Saturday, February 27, 2016

Four Seasons of Fun (Mostly)

Today has been a beautiful, warm, and relaxing day on the boat in Simpson Bay Lagoon, Sint Maarten, which is a far cry of how we spent the day exactly one year ago. On that cold, rainy February morning, we departed Portofino Marina in Kemah, TX with butterflies in our stomachs and began this wonderful, crazy adventure.



We left with very little sailing experience under our belts and never had even anchored. Now, after sailing an estimated 2,500 miles, we feel very comfortable handling the boat and feel like we can deal with just about anything that is thrown our way.

Along the way, we have visited six countries and thirty-five islands, made lots of new friends, and became immersed in different cultures. We have also destroyed a lot of our electronics – two phones, one computer, one Kindle, one camera, and one hair trimmer. Just the other day David made the comment that we need to hurry back before everything else on this boat breaks!

So our year is up, and you might be asking, “Now what?” We decided to extend our trip a few more months so we will probably be back in the States in May. We plan on staying in St. Maarten/St. Martin another week to watch the Heineken Regatta, go back to St. Thomas just long enough to stock up on groceries, sail to the Turks and Caicos for a pit stop, go back through the Exumas in the Bahamas, and then head for Marathon in the Florida Keys. Of course, as we have learned on many occasions during the trip, things never go quite as planned!

Thursday, February 18, 2016

It's All About the Snorkeling!

Time for a new video! We have been sailing around the US and British Virgin Islands for a little over two months, and we have had some fantastic snorkeling experiences. Check out the short video I put together to see some of our favorite shots. David and I have taken a lot of footage, but we are still new to filming underwater so much of it was unusable. We are learning how to get better though!

While we have been here, we usually haven't gone more than two or three days without snorkeling. It is pretty awesome to just be able to jump off the boat anytime we want and swim a short distance to see interesting sea life. Snorkeling has become a favorite pastime of mine!

Whenever I go somewhere new, I always look on-line to find the top things to do in that area so I thought I would make a list of my favorite snorkel spots in the USVI and BVI.

Here you go, from most favorite to least favorite.

1) The Indians, BVI - The Indians are four tall, protruding rocks close to Norman's Island, and the only way to get there is by boat. You snorkel in about 50 feet of water, but the water visibility is great. You can see all the way to the bottom of the ocean. Lots of tropical fish, sea fans, and elkhorn coral. It reminded me of being in an aquarium.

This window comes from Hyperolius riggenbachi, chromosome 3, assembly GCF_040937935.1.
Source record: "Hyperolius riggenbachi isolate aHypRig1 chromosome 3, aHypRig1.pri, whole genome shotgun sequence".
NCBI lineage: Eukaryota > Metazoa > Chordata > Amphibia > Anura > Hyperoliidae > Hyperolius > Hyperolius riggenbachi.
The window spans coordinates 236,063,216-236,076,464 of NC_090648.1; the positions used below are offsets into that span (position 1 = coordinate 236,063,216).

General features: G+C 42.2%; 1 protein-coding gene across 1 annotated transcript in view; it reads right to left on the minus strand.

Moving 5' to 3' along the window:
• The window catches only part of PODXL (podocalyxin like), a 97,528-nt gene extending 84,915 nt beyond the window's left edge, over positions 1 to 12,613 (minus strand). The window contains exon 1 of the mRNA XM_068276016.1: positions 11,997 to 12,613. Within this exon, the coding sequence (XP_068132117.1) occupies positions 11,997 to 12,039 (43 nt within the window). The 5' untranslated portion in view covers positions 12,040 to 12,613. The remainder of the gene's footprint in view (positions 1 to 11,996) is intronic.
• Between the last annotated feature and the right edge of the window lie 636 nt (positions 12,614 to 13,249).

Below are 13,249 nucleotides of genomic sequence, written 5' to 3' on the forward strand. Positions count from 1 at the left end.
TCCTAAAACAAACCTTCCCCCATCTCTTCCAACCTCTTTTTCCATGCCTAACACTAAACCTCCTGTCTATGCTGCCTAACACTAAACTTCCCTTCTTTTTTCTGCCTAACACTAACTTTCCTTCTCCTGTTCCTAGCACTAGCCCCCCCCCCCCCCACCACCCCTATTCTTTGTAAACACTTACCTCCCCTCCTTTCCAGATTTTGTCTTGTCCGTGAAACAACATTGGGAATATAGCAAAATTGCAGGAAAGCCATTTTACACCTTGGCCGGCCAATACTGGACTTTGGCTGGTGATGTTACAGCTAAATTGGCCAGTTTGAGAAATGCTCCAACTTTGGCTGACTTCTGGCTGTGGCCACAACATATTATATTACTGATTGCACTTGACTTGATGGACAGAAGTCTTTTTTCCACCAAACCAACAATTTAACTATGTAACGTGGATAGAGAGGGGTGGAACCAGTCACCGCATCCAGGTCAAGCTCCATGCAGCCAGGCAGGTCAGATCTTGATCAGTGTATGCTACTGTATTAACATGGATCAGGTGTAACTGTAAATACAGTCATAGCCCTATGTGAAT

2) Waterlemon Cay, St. John, USVI - Nearby is the Annaberg Plantation Ruins that are accessible by car, and a trail next to the waterfront runs from the ruins to a spot on the beach where you can swim to the cay. We just jumped in from the boat since we were on a mooring ball that was close by. You snorkel in 5-10 feet of really clear water and then can relax on the little sandy cay before the swim back. There were fewer fish here than at the Indians, but you will see a good variety. I was impressed with the number and beauty of the sea fans. It is definitely worth a stop.

3) Salt Pond Bay, St. John, USVI - This beach is accessible by car, but the best snorkel spot is kind of a far swim from the beach. The depth here is about 10-15 feet, and the underwater scenery was similar to Waterlemon Cay. I loved the pillar coral, which is the finger-like structure in the video. Near the beach there is a lot of sea grass so you have a pretty good chance of seeing some turtles.

4) Cistern Point, Cooper Island, BVI - A great spot in shallow water to see a lot of coral, small fish, and large sea urchins. This is were the big school of blue tang was filmed. We even saw an eel here, which are hard to find because they stay tucked away out of sight.

5) Buck Island, St. Croix, USVI - Buck Island is uninhabited and located a few miles from St. Croix. It has a beautiful beach on the west side, a good snorkel spot on the east side, and a trail up to the lighthouse, which is a hike but worth the view. There was a lot of coral here, but a good majority of it was dead. It was still a pretty snorkel spot, and we saw large schools of blue tang.

The best part of snorkeling is not knowing what you will see until you get out there...whether it is a starfish, bright, colorful fish, a ray, sand dollars, a shark, or turtles. Almost every trip is a cool, unique experience.

Meeting Dulcinea's Previous Owners

I never would have thought that we would run into the previous of owners of Dulcinea during this trip, but it certainly happened!

When we bought Dulcinea, the broker said that the couple, Jim and Sherry, selling her were down in the Virgin Islands doing charters so we didn't meet or speak to them during the process of transferring the boat.

In Luperon we met a friend of theirs, who told them that we were out sailing in the Caribbean, and they both 'liked' the boat's Facebook page.

Fast forward five months, and we were both at the same anchorage in St. Thomas. They came over so they could see Dulcinea again and of course meet us, and then we headed to Island Time Pub to get to know each other better over some pizza.

I was so happy that we finally got to meet them, and they had us laughing at all their crazy sailing stories! They too started out their sailing adventure with little experience - you can read all about it on their blog Bluewater Gypsies. Currently, Jim and Shery run a charter sailboat so if you have ever wanted to have a luxurious sailing vacation you should definitely book with them.

Friday, February 12, 2016

A Visitor From Texas

We have had our first visitor come out to stay with us – my Mom! Before she came, I warned her that this would not be a luxurious vacation (no big comfy mattress, no T.V., no A/C…etc), but she would have a huge, beautiful pool (i.e. the sea) to jump into any time, and she’d get to island hop somewhere new every day. She said she was up for anything as long as she got to see us. Isn’t she sweet?!